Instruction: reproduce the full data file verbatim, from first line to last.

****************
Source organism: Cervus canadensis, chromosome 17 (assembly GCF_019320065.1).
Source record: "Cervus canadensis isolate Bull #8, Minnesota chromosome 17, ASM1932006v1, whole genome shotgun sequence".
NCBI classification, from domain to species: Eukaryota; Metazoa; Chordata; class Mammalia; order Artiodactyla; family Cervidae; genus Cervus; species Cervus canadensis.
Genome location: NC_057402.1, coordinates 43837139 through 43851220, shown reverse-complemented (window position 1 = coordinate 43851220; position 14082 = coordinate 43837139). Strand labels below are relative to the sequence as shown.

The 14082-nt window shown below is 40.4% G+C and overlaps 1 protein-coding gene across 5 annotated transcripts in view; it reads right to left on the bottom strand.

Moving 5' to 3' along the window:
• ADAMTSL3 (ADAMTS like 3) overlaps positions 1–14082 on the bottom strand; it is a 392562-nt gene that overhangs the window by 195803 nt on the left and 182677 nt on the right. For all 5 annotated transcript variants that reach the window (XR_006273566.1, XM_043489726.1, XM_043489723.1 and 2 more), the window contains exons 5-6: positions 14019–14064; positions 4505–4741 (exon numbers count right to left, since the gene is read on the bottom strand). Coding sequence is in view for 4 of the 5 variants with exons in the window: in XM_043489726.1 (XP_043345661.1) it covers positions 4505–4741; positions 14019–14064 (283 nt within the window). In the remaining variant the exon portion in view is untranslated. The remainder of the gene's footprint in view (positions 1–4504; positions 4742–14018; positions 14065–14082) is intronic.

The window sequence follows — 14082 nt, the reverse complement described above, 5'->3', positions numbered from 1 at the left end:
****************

Source organism: Cervus canadensis, chromosome 17 (assembly GCF_019320065.1).
Source record: "Cervus canadensis isolate Bull #8, Minnesota chromosome 17, ASM1932006v1, whole genome shotgun sequence".
NCBI classification, from domain to species: Eukaryota; Metazoa; Chordata; class Mammalia; order Artiodactyla; family Cervidae; genus Cervus; species Cervus canadensis.
Genome location: NC_057402.1, coordinates 43837139 through 43851220, shown reverse-complemented (window position 1 = coordinate 43851220; position 14082 = coordinate 43837139). Strand labels below are relative to the sequence as shown.

The 14082-nt window shown below is 40.4% G+C and overlaps 1 protein-coding gene across 5 annotated transcripts in view; it reads right to left on the bottom strand.

Moving 5' to 3' along the window:
• ADAMTSL3 (ADAMTS like 3) overlaps positions 1–14082 on the bottom strand; it is a 392562-nt gene that overhangs the window by 195803 nt on the left and 182677 nt on the right. For all 5 annotated transcript variants that reach the window (XR_006273566.1, XM_043489726.1, XM_043489723.1 and 2 more), the window contains exons 5-6: positions 14019–14064; positions 4505–4741 (exon numbers count right to left, since the gene is read on the bottom strand). Coding sequence is in view for 4 of the 5 variants with exons in the window: in XM_043489726.1 (XP_043345661.1) it covers positions 4505–4741; positions 14019–14064 (283 nt within the window). In the remaining variant the exon portion in view is untranslated. The remainder of the gene's footprint in view (positions 1–4504; positions 4742–14018; positions 14065–14082) is intronic.

The window sequence follows — 14082 nt, the reverse complement described above, 5'->3', positions numbered from 1 at the left end: